Nancy Robinette as Death, Clare Carys O’Connell as Time, and Yonatan Gebeyehu as Understanding ~ Photo credit by DJ Corey.

We meet God – a self-absorbed, arrogant, egotistical God who is snide and sarcastic and reveling in his omnipotence.  He’s actually very funny and so are the mortals, called ‘Somebodies’, because, well, they’re us warts and all.  When Death arrives, having been summoned by God to round up the unsuspecting Somebodies for their last ticket on earth, you’d be right on the money if you thought there’d be hell to pay.  “No one living gets away,” says Death ironically.

The cast of Everybody ~ Photo credit by DJ Corey

But oh, the angst and guilt when they are called to account.  Were they worthy of this life? Were they charitable? Can they be spared?  Everything devolves into utter chaos when God appears with a lottery wheel symbolizing the randomness of death.  “Is it all lies, delusions, nothingness?” the narrator wonders.  The sense one gets is an out-of-body experience, a wholesale questioning of life’s purpose.

Yonatan Gebeyehu as Usher and Nancy Robinette as God ~ Photo credit by DJ Corey.

Everyman wants to know if his death sentence is a dream or reality and we follow along as he desperately recounts his fears and insecurities, his faults and his beliefs.  Death has told him he can take someone with him, so he won’t feel so alone when his time is up.  Unsurprisingly, neither friend nor family will oblige him yet in those heartless rejections are some of the funniest bits of the dramedy.  There, and with ‘Stuff’.  The character represents the concept of all our precious stuff, how it controls our lives and how you can’t take it with you, not even a single treasured possession.  “I’m just a collector of inanimate objects,” one of the Somebodies grimly admits.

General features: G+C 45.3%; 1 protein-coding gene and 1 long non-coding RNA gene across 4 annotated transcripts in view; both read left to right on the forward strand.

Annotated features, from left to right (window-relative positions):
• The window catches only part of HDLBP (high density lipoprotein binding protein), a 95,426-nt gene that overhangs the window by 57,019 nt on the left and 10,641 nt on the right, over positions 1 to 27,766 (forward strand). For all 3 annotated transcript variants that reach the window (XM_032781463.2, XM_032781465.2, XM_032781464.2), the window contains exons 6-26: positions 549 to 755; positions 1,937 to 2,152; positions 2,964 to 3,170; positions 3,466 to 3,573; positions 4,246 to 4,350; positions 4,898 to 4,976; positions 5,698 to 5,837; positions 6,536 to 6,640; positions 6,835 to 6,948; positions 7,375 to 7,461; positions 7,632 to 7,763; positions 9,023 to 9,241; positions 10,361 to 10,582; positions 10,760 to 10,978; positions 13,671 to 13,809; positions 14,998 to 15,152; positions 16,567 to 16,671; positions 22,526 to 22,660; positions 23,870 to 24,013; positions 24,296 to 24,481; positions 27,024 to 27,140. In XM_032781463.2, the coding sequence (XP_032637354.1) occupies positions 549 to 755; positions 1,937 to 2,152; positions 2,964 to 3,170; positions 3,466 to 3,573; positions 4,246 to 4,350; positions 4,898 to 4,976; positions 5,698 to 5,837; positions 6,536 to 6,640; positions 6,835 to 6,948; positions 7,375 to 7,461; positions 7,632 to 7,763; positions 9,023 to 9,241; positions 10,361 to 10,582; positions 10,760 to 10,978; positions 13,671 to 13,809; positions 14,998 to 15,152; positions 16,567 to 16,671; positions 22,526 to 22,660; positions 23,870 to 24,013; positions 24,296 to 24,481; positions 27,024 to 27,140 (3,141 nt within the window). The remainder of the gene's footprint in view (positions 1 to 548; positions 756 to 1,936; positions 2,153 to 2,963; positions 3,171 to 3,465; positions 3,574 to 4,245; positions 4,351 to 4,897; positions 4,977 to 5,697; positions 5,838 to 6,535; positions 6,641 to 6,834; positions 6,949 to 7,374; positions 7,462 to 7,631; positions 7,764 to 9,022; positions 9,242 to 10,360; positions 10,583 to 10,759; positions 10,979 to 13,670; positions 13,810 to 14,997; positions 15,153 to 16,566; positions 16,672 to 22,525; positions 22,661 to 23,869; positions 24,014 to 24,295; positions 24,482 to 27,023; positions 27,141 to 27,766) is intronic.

Alina Collins Maldonado as Stuff and Kellli Simpkins as Everybody ~ Photo credit by DJ Corey.

The part of Everyman is played by a rotating cast of actors with each performance… the randomness factor.  They are pulled from the group of five Somebodies and never know when they will be playing that particular role.  That, in and of itself, creates 120 possible cast combinations.  But Everyman is the most powerful role.  On Monday night Everyman was played by the Trans/Non-Binary actor, Avi Roque, who lent a powerfully cool street vibe to the character.

Avi Roque as Cousinship ~ Photo credit by DJ Corey.

I’d be utterly remiss if I didn’t offer up huge kudos to Director Will Davis who sums it up this way, “What does all of this, Life, possibly mean? What do we do if it means nothing?  And if it means nothing, how can I prepare myself for my own death – not to mention the death of others? How do I conceive of where my loved ones go – is ‘go’ even the right verb in this context?”  I’m sure that by the end of this deeply probative, wildly dramatic, visually stunning production you’ll be asking yourselves the same question.

A brilliant cast!  Highly recommended.

With Yonatan Gebeyehu as Usher/God/Understanding and Nancy Robinette as Death; the Somebodies are played by Alina Collins Maldonado, Avi Roque, Kelli Simpkins, Ayana Workman and Elan Zafir; Clare Carys O’Connell as Girl/Time; and Ahmad Kamal as Love.

Scenic Design by Arnulfo Maldonado, Costume Design by Melissa Ng, Lighting Design by Barbara Samuels, Sound Designer and Composer, Brendan Aanes, and Fight and Intimacy Choreographer, Cliff Williams III.

Through November 17th at the Shakespeare Theatre Company’s Lansburgh Theatre 450 7th Street NW, Washington, DC 20004.  For tickets and information contact the box office at 202 547.1122 or visit www.ShakespeareTheatre.org.